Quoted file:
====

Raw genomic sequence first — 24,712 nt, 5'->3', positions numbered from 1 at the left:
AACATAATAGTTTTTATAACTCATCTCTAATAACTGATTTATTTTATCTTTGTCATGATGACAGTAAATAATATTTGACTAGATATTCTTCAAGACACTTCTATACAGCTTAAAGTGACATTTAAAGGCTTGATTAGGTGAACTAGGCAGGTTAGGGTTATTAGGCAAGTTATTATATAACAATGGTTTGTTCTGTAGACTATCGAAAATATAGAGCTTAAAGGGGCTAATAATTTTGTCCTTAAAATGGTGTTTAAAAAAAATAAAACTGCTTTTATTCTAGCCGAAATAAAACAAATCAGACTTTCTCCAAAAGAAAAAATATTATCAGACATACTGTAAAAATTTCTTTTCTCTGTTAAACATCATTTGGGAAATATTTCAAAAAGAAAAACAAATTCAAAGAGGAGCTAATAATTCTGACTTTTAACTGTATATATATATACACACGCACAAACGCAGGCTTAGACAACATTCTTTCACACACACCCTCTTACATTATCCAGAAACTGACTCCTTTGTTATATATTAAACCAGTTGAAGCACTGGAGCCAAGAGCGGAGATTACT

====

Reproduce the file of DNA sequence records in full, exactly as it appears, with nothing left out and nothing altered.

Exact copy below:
Raw genomic sequence first — 24,712 nt, 5'->3', positions numbered from 1 at the left:
AACATAATAGTTTTTATAACTCATCTCTAATAACTGATTTATTTTATCTTTGTCATGATGACAGTAAATAATATTTGACTAGATATTCTTCAAGACACTTCTATACAGCTTAAAGTGACATTTAAAGGCTTGATTAGGTGAACTAGGCAGGTTAGGGTTATTAGGCAAGTTATTATATAACAATGGTTTGTTCTGTAGACTATCGAAAATATAGAGCTTAAAGGGGCTAATAATTTTGTCCTTAAAATGGTGTTTAAAAAAAATAAAACTGCTTTTATTCTAGCCGAAATAAAACAAATCAGACTTTCTCCAAAAGAAAAAATATTATCAGACATACTGTAAAAATTTCTTTTCTCTGTTAAACATCATTTGGGAAATATTTCAAAAAGAAAAACAAATTCAAAGAGGAGCTAATAATTCTGACTTTTAACTGTATATATATATACACACGCACAAACGCAGGCTTAGACAACATTCTTTCACACACACCCTCTTACATTATCCAGAAACTGACTCCTTTGTTATATATTAAACCAGTTGAAGCACTGGAGCCAAGAGCGGAGATTACT